The Intellectual Property Office (IPO) is consulting on two sets of draft regulations introducing the new UK orphan works scheme and implementing the EU Directive on orphan works (2012/28/EU) (the Directive) (the consultation).
The Enterprise and Regulatory Reform Act 2013 (2013 Act) introduced a system for the licensing of orphan works and voluntary extended collective licensing, with a reserve power to require a collecting society to adopt a code of practice.
The IPO has published a factsheet giving details of how the government’s proposed orphan works licensing scheme and its proposals for extended collective licensing, to be included in the implementing regulations made under the 2013 Act, would work in practice.
EU member states must implement the Directive by 29 October 2014.
The consultation covers the new draft regulations on orphan works licensing in the UK under section 116A, C and D of the Copyright, Designs and Patents Act 1988 (as inserted by the 2013 Act) and the use of orphan works under the Directive.
Under the draft Copyright (Licensing of Orphan Works) Regulations 2014, applicants for a licence to copy an orphan work will have to undertake a diligent search for the relevant rights-holder. The search should:
Be appropriate to the orphan work or orphan right.
Relate to the rights in the work or the rights the licensee proposes to use.
Comprise a reasonable search to identify the rights-holder of the work or right.
The IPO will keep an orphan works register listing details of works which have been subject to diligent search, those licensed as orphans, works where a licence has been refused and where an absent rights-holder has come forward subsequently.
Licences will be non-exclusive, apply within the UK and can last for up to seven years although
renewal is allowed. Sublicensing will not be allowed. The IPO will have a general discretion to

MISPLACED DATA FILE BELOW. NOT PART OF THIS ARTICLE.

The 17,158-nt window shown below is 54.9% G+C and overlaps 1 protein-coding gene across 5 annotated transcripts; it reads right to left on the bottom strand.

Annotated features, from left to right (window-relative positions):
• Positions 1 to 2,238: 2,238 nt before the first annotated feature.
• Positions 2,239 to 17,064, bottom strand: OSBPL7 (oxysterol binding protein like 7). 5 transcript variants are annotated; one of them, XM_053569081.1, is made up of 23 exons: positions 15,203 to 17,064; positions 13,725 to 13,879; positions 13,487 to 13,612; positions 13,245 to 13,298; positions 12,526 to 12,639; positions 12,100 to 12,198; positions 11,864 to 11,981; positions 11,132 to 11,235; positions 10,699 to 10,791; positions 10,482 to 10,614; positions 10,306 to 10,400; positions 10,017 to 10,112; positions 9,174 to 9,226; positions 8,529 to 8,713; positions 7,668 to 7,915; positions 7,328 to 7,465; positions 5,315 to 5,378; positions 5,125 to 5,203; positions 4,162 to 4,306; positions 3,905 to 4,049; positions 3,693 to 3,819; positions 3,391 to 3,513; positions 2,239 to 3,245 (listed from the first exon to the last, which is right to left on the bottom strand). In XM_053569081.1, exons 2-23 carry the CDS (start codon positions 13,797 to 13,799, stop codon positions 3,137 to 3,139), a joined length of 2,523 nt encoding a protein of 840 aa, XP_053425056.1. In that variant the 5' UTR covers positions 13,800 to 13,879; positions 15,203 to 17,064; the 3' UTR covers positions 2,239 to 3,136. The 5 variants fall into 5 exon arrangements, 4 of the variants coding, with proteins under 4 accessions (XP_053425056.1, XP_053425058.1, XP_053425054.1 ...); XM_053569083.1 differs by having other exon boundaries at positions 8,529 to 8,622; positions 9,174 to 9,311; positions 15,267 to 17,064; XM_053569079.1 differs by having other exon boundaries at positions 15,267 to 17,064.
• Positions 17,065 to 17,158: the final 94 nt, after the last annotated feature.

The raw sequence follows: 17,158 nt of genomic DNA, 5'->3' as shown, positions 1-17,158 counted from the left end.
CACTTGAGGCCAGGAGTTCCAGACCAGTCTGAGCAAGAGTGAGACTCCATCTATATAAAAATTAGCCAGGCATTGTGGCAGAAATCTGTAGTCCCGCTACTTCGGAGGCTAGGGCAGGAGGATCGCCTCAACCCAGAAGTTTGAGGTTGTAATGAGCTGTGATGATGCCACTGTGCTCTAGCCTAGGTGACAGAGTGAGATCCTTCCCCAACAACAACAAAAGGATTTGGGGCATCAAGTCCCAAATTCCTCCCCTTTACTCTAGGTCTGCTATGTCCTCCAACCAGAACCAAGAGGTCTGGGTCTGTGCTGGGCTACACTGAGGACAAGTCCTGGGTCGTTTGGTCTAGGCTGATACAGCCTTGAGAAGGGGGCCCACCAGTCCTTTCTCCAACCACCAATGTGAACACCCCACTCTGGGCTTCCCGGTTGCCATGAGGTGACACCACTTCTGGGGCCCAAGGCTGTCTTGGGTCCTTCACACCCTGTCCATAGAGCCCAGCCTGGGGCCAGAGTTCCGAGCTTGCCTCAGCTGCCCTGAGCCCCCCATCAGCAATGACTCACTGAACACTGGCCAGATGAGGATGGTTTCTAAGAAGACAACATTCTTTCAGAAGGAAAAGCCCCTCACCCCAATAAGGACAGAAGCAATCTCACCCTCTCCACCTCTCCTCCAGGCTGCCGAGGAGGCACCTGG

refuse a licence if it considers that it is inappropriate.
The draft Copyright (Certain Permitted Uses of Orphan Works) Regulations 2014 introduce a new exception to allow cultural and heritage organisations to digitally reproduce orphan works and make them available to the public for non-commercial use without infringing copyright. Organisations must carry out a diligent search for the relevant rights-holder before using the exception, or risk facing copyright infringement. The IPO asks for views on whether civil sanctions are sufficient.
The IPO is looking for views on the drafting, structure and effect of the two sets of draft regulations, but not on the principles of orphan works licensing that were covered in earlier consultations.
The diligent search requirement is a key aspect of both sets of regulations. The IPO’s view is that as a licence will only be issued after a diligent search, the likelihood of the rights-holder being found after the work is used is low.
The government will publish a summary of the responses to the consultation by the end of May 2014, after which the amended regulations will be laid before Parliament. An important consultation question is whether the fact that the licences are non-exclusive and limited to the UK will affect potential use of the scheme.
Source: IPO: Copyright works: seeking the lost, 10 January 2014, www.ipo.gov.uk/consult-2014-lost.pdf. Comments are requested by 28 February 2014.
First published in the March 2014 issue of PLC Magazine and reproduced with the kind permission of the publishers. Subscription enquiries 020 7202 1200.